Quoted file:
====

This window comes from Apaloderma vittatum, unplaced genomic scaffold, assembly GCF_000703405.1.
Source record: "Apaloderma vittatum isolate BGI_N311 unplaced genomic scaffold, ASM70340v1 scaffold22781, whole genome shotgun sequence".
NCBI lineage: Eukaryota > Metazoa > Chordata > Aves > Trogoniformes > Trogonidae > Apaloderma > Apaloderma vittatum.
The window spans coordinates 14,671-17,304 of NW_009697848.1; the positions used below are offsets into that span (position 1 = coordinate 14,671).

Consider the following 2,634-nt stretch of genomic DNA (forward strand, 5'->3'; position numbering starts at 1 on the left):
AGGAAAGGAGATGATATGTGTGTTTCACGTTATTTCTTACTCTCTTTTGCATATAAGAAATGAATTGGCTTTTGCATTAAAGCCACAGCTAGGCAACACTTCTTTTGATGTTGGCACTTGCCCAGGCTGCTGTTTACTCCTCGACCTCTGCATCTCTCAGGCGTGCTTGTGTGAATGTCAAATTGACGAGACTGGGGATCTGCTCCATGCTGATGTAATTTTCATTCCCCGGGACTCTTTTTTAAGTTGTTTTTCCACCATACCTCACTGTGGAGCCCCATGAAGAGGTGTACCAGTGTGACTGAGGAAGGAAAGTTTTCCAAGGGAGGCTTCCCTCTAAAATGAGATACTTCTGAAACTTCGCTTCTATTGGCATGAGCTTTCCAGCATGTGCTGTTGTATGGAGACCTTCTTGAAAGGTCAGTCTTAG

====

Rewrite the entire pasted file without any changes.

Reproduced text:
This window comes from Apaloderma vittatum, unplaced genomic scaffold, assembly GCF_000703405.1.
Source record: "Apaloderma vittatum isolate BGI_N311 unplaced genomic scaffold, ASM70340v1 scaffold22781, whole genome shotgun sequence".
NCBI lineage: Eukaryota > Metazoa > Chordata > Aves > Trogoniformes > Trogonidae > Apaloderma > Apaloderma vittatum.
The window spans coordinates 14,671-17,304 of NW_009697848.1; the positions used below are offsets into that span (position 1 = coordinate 14,671).

Consider the following 2,634-nt stretch of genomic DNA (forward strand, 5'->3'; position numbering starts at 1 on the left):
AGGAAAGGAGATGATATGTGTGTTTCACGTTATTTCTTACTCTCTTTTGCATATAAGAAATGAATTGGCTTTTGCATTAAAGCCACAGCTAGGCAACACTTCTTTTGATGTTGGCACTTGCCCAGGCTGCTGTTTACTCCTCGACCTCTGCATCTCTCAGGCGTGCTTGTGTGAATGTCAAATTGACGAGACTGGGGATCTGCTCCATGCTGATGTAATTTTCATTCCCCGGGACTCTTTTTTAAGTTGTTTTTCCACCATACCTCACTGTGGAGCCCCATGAAGAGGTGTACCAGTGTGACTGAGGAAGGAAAGTTTTCCAAGGGAGGCTTCCCTCTAAAATGAGATACTTCTGAAACTTCGCTTCTATTGGCATGAGCTTTCCAGCATGTGCTGTTGTATGGAGACCTTCTTGAAAGGTCAGTCTTAG